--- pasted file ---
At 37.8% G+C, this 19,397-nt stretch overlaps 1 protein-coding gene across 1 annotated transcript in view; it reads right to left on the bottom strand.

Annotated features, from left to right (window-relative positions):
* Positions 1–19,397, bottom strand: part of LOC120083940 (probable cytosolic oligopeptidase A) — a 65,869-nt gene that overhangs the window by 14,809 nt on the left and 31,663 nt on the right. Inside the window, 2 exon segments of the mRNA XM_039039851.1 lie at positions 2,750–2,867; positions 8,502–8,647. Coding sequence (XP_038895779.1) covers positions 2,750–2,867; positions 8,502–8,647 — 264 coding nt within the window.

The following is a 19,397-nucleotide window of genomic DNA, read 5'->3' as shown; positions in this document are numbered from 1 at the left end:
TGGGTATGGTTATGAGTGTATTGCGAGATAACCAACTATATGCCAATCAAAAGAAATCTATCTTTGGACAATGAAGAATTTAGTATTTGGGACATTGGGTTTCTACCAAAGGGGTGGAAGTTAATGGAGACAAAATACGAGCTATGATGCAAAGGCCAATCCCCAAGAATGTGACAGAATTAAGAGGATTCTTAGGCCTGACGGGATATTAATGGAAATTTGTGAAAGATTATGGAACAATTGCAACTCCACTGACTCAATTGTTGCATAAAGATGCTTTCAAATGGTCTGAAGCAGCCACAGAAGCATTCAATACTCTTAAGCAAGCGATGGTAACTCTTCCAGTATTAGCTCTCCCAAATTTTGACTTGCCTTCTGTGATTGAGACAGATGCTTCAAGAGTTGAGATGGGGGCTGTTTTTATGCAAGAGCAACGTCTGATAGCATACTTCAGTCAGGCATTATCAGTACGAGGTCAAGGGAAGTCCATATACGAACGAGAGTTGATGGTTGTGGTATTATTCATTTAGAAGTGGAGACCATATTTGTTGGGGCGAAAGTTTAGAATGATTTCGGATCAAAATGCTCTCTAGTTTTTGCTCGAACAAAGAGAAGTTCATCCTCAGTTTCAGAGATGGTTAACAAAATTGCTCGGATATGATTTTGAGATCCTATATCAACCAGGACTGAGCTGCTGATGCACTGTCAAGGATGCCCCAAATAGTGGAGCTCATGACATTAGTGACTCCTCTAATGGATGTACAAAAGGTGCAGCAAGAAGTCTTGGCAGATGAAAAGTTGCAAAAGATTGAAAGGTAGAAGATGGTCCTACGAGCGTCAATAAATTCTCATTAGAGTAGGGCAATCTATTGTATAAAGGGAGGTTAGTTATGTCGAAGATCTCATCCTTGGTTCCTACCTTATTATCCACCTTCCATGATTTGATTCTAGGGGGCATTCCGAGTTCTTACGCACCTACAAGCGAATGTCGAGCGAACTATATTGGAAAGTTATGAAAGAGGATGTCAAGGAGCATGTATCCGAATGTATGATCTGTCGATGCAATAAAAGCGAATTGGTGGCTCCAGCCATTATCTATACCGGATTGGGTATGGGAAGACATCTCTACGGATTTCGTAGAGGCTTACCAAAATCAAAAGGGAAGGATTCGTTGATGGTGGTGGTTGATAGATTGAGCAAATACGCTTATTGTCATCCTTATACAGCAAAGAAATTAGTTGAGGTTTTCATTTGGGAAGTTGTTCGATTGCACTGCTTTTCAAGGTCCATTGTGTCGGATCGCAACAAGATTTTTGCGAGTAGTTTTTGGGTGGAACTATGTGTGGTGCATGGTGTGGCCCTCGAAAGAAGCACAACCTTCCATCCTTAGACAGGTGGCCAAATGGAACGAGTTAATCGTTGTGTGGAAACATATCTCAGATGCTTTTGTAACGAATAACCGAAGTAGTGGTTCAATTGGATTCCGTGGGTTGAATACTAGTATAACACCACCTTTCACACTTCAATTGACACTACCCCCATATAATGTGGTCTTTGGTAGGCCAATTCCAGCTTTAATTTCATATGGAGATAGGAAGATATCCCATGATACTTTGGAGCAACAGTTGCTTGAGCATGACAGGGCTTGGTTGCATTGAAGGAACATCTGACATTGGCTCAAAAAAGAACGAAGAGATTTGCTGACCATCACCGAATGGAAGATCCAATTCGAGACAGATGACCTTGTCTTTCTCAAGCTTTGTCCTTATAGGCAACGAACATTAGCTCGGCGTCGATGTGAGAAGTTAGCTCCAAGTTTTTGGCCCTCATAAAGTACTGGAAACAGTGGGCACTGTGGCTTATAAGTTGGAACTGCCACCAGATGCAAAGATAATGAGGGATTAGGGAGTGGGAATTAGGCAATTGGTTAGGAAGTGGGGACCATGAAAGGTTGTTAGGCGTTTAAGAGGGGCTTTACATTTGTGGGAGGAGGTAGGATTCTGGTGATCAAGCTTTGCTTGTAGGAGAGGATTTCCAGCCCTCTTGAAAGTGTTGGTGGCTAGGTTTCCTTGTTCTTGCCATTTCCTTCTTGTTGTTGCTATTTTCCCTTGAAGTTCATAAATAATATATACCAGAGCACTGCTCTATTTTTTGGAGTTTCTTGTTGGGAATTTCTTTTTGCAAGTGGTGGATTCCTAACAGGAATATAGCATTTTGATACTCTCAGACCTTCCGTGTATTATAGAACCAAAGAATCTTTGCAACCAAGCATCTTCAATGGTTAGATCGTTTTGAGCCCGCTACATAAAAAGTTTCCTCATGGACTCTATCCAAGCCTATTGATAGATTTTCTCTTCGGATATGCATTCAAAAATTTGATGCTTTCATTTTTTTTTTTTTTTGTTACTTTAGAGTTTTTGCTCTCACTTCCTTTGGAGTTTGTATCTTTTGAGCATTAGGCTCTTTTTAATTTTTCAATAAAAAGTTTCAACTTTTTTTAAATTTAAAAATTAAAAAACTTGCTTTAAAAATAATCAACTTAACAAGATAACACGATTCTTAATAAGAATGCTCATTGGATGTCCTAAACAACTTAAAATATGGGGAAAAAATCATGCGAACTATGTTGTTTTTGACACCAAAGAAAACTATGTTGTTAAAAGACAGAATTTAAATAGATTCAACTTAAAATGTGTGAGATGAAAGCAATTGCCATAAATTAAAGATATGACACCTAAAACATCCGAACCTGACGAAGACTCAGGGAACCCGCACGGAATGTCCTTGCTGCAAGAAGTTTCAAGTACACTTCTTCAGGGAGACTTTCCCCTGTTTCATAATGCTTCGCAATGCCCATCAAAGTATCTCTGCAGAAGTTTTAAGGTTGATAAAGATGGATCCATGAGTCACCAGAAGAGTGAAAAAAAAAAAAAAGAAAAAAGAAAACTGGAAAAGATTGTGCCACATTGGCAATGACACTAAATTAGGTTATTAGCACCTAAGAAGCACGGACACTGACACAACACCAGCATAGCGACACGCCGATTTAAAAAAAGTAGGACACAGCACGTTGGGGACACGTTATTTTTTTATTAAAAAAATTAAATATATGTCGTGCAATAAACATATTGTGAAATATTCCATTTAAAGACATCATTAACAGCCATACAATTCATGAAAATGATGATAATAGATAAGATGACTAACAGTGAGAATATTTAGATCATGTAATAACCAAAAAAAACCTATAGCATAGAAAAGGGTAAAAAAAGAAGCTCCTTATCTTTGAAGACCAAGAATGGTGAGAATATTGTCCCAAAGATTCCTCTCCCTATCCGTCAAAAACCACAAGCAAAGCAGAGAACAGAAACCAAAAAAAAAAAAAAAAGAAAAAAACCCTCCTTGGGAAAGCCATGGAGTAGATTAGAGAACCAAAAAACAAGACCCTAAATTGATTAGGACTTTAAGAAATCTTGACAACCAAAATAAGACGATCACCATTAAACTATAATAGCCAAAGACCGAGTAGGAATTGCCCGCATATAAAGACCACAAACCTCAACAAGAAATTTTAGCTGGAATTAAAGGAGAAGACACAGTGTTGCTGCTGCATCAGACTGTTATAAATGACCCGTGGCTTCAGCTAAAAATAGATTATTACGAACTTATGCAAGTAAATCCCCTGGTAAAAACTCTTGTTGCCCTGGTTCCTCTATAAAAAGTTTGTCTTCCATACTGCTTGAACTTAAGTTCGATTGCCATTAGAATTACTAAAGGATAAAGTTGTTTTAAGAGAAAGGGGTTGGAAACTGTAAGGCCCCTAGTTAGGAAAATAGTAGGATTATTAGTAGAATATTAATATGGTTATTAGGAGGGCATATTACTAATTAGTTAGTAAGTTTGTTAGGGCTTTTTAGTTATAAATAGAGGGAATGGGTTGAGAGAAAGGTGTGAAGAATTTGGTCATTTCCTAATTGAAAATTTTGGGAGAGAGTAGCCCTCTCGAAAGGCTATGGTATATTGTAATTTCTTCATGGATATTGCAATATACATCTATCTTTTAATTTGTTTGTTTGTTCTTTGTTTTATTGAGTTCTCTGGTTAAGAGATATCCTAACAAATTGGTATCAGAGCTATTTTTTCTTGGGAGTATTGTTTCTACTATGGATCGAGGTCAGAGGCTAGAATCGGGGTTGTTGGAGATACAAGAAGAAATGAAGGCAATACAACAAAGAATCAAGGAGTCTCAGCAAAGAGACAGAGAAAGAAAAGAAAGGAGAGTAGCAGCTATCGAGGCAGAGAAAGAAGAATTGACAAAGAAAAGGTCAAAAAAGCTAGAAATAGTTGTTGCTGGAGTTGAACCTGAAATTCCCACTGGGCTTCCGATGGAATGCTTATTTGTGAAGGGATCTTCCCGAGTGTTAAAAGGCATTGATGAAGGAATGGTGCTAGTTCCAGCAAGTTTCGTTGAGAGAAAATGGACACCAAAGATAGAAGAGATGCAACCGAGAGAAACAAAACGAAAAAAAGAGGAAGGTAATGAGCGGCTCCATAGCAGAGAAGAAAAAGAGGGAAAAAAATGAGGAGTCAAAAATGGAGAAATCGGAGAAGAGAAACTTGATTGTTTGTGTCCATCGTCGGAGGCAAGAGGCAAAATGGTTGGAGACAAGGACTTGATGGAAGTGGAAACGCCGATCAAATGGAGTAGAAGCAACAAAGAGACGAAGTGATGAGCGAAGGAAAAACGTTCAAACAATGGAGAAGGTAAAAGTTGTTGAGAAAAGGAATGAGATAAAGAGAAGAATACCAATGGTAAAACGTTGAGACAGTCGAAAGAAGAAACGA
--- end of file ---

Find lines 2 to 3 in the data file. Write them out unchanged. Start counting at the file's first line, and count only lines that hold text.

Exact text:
Annotated features, from left to right (window-relative positions):
* Positions 1–19,397, bottom strand: part of LOC120083940 (probable cytosolic oligopeptidase A) — a 65,869-nt gene that overhangs the window by 14,809 nt on the left and 31,663 nt on the right. Inside the window, 2 exon segments of the mRNA XM_039039851.1 lie at positions 2,750–2,867; positions 8,502–8,647. Coding sequence (XP_038895779.1) covers positions 2,750–2,867; positions 8,502–8,647 — 264 coding nt within the window.